Up to 45% of Australians have a sleep disorder, according to statistics from the Sleep Health Foundation, while 30% of New Zealanders report having insomnia.
With research finding a strong correlation between sleep disorders and the onset of mental health conditions, such as depression and anxiety, it’s crucial that you get to the root cause of your sleep deprivation. And while the common causes of insomnia are well documented, these lesser-known reasons are just as likely to be stopping you getting enough shut-eye.
Dental health issues
There’s no denying that the average Australian has poor dental health. The typical individual in the country has more than 12 teeth which have been filled, are decayed, or are missing. Whereas, 20% of New Zealanders report having poor or average dental health. Decayed teeth can be the result of a poor diet, but breathing through your mouth at night can be problematic too, due to the excess bacteria that can get into your mouth. This can lead to pain inside your mouth and around your jaw which will make sleep difficult to come by. Sleep-related surgery for mouth breathing will alleviate your orthodontic pain as it will eliminate obstructions in the mouth. Meanwhile, avoiding as much sugar as possible and adopting a thorough dental cleaning routine is a must.
Urinary tract infection
Urinary tract infections (UTIs) are most commonly seen in females. 50% of all women in Australia and New Zealand are likely to get one over the course of their lifetime. UTIs typically cause frequent visits to the bathroom and pain in the abdomen, so they make it difficult to fall into a deep sleep. What’s more, fearing that your UTI will travel to your kidneys can make you feel excessively anxious and impact your sleep even further. As such, as soon as symptoms of a UTI occur, including having a strong urge to urinate frequently and pain while urinating, book an appointment with your GP as you’ll likely need antibiotics to clear up the infection.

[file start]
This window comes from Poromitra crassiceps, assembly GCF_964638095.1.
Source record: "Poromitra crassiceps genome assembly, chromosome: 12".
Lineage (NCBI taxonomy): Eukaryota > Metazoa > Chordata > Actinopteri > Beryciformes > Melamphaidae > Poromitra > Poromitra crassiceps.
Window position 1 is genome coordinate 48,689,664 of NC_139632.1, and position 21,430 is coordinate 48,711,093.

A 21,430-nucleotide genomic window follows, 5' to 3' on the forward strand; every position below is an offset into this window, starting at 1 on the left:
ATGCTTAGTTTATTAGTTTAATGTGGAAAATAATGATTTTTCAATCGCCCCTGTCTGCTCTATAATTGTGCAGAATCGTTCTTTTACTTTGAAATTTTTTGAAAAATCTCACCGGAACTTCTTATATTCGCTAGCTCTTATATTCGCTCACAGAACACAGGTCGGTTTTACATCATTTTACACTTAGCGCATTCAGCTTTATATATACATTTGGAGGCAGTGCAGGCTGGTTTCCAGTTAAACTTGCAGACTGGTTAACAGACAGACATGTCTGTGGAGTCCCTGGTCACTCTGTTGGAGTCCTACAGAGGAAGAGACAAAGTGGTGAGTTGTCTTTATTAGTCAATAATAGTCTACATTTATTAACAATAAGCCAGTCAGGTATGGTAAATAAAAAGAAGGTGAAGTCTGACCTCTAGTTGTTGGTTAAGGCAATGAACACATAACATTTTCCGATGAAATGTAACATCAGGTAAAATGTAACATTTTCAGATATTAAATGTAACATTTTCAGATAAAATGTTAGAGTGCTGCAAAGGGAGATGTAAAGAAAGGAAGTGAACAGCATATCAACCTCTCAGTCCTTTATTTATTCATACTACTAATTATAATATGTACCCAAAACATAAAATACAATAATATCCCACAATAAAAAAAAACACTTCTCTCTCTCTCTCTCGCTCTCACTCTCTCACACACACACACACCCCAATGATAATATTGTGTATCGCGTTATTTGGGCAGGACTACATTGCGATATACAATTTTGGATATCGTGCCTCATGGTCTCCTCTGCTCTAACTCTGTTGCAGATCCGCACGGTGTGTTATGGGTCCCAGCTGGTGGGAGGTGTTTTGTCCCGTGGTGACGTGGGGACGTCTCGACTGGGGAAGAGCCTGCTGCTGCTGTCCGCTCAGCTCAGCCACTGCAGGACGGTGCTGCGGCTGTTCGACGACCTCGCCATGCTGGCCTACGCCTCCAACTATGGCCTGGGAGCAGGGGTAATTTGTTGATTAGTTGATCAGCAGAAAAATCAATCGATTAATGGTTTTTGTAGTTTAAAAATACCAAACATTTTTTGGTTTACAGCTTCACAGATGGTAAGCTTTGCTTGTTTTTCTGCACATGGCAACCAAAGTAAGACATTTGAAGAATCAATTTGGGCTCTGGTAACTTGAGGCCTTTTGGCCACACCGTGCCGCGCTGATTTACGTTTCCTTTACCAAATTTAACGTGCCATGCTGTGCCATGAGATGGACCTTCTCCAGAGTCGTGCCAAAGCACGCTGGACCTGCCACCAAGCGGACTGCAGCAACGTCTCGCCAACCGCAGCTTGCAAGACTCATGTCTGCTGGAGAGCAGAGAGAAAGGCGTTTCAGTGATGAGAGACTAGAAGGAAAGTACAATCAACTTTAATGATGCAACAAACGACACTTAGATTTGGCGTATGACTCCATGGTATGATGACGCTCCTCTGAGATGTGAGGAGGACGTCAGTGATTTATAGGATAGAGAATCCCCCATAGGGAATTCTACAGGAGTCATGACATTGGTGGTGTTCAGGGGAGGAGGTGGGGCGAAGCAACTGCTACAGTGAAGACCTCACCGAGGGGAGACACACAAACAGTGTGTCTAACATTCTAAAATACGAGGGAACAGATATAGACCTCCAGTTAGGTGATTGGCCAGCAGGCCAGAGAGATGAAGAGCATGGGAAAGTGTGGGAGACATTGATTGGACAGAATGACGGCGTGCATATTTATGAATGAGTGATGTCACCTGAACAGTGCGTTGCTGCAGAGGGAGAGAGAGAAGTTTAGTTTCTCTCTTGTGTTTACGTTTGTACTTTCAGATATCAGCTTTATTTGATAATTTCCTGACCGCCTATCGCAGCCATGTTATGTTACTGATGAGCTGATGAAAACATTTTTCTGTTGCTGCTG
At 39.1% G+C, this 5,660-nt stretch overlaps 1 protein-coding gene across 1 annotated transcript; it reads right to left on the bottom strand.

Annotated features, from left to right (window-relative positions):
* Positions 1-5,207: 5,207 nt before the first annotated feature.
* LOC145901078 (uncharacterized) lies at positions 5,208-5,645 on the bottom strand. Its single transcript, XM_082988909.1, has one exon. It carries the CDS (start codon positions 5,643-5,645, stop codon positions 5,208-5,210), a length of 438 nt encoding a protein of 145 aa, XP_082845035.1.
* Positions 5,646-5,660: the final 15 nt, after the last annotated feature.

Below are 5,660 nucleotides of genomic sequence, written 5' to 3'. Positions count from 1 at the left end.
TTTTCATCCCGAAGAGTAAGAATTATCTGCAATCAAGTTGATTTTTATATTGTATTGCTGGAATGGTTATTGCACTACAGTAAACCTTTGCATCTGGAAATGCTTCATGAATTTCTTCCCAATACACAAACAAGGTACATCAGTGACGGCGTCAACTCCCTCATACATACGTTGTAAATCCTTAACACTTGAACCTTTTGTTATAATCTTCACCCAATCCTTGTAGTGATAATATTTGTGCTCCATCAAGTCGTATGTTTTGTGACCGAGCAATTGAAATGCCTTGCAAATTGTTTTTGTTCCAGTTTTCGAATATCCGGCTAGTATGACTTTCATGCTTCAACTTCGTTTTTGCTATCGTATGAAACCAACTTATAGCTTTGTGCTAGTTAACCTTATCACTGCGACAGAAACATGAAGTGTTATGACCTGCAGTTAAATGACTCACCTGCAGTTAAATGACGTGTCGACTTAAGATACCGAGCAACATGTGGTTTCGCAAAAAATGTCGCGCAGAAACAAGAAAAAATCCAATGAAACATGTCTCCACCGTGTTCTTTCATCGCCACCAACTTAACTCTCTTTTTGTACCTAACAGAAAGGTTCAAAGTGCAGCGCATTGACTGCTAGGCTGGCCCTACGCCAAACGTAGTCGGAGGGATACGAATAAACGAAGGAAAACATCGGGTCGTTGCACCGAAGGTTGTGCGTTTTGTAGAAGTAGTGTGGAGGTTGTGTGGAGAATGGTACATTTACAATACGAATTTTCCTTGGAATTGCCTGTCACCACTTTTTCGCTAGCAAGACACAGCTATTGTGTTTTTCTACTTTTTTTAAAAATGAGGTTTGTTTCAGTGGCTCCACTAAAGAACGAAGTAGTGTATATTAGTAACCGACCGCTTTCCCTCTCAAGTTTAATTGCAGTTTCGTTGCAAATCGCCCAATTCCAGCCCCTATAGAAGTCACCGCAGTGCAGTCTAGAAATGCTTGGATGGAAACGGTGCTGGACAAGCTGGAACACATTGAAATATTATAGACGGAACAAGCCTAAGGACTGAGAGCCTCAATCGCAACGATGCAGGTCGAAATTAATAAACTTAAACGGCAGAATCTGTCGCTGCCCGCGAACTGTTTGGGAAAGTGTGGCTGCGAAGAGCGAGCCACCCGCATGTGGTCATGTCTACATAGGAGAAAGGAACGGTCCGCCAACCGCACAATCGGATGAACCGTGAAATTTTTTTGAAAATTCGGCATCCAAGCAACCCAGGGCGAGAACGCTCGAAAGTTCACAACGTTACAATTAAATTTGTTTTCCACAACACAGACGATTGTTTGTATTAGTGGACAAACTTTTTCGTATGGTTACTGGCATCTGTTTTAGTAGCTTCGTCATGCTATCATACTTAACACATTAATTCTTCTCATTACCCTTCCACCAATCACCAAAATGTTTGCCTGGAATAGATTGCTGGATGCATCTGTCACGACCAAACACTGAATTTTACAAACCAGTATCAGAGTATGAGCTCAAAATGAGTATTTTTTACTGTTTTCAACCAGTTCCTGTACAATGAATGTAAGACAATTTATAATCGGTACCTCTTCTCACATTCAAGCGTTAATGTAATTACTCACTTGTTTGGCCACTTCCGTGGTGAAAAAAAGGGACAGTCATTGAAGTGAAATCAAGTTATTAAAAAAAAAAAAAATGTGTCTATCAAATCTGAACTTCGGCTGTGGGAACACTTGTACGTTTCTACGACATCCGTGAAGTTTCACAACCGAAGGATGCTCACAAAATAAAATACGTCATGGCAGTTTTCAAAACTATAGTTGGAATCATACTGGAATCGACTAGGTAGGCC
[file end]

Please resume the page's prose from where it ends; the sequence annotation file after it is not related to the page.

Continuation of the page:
100,000 Australians and 10,000 New Zealanders have Parkinson’s disease, according to latest statistics. As Parkinson’s is a progressive disease it’s common for patients to experience depression as they worry about how the future will pan out. And while this can result in poor quality sleep, so can the disease itself. 81% of individuals with Parkinson’s complain of maintenance insomnia. So, adjusting your daily routine to ensure you maximise your sleep is crucial. The National Sleep Foundation suggests using sedatives late in the day and sticking to a strict sleep schedule. Meanwhile, taking non-benzodiazepine hypnotics under the advice of your GP may also help.
A large proportion of Australians and New Zealanders are experiencing sleep disorders. This is causing their mental health to decline as the only way to stay mentally healthy is to get quality sleep night after night. It’s, therefore, crucial that you investigate all the possible reasons behind your sleep disorder, including these lesser-known ones.
This article was kindly written and contributed by Cassie Steele